In respect of the five-year period referred to for invalidity proceedings, if the five year period entirely, or any part thereof, falls before the exit date, references to the earlier trade mark will include the EUTM and references to the UK will include the EU for that period before exit date.
Where an EUTM was removed from the register before exit day and then restored on or after exit day, so long as a request is filed with the UKIPO registrar within six months from the date of such restoration, the EUTM will be treated as if it was an existing EUTM on exit day and will be considered a CM(EU).
Ongoing judicial proceedings
Any trade mark infringement cases being heard in the UK in relation to an EUTM that began before exit day and continue after exit day, can continue to be heard in the UK as if the UK were still a Member State; however, any actions taken, or remedies granted, by the UK court will only be applicable to the CM(EU).
The Exit Regulations, therefore, dramatically reduce the scope of any relief being sought, as the UK courts will not be able grant pan-EU injunctions.
Pending EUTM applications
The Exit Regulations introduce provisions to ensure that any holder of a pending EUTM application can retain relevant filing and priority dates in the UK by making a new domestic application. However, as previously noted, the pending EUTM application will not be automatically converted into an equivalent application for a CM(EU).
UK applications based on pending EUTMs must be filed within a period of nine months from exit day. These provisions apply to any pending EUTM, regardless of when that application was filed. As such, if opposition proceedings have been filed against a pending EUTM but these are based on earlier, non-UK rights, the applicant will retain the right to file an application in the UK.
Where, before exit day, an application for an EUTM is refused and then on or after exit day it is restored, if the person who filed the relevant application or a successor in title applies for the same trade mark under the amended TMA 1994 for some or all of the same goods or services, the application will be deemed as if it was a pending application on exit day, and treated accordingly.
International marks designating the EU
The new rules regulating international trade marks protected in the EU are set out in a separate draft statutory instrument – the Designs and International Trade Marks (Amendment etc.) (EU Exit) Regulations 2019 ("Design Exit Regulations").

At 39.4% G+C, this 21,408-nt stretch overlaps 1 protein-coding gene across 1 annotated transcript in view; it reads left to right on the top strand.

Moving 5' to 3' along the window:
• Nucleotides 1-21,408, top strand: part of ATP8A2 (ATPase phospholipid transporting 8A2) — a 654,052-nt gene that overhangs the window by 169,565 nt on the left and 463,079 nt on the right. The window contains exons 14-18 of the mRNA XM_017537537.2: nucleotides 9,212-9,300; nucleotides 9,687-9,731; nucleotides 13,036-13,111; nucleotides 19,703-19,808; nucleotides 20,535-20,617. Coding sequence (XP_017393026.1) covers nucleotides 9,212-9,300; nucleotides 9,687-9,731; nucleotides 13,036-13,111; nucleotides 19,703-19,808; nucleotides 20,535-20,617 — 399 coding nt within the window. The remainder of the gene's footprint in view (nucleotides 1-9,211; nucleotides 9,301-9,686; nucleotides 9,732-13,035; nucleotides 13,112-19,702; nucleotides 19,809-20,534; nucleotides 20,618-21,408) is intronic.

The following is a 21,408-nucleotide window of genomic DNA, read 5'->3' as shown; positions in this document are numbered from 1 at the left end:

As is the case for EUTMs, a UK right – termed a comparable trade mark (IR) ("CM(IR)") – will be provided to holders of international trade marks designating protection in the EU, whether the EU was designated as part of the original application or a subsequent extension request. Proprietors will also have the right to opt out to being granted a CM(IR), subject to the same exceptions as with EUTMs.
The renewal date of any international trade mark with EU protection subsequently registered in the UK under the Design Exit Regulations will mirror the date that protection was conferred by the EU registration, if this is different from the renewal date of the corresponding international registration. As with EUTMs, international trade marks with a renewal date within six months of exit day will be given six months from the date they receive a renewal notice to renew the mark, even if this is later than the technical renewal date, without incurring any late renewal fees.
The Design Exit Regulations also provides for holders of UK seniority claims in the EU having those claims transferred to the equivalent domestic right created on exit day. This will allow those holders to retain the earlier date given under the national right.
Applicants for international trade marks pending before the EU will be able to file an identical application in the UK within nine months from exit day and take advantage of the earlier filing or priority date of the international application.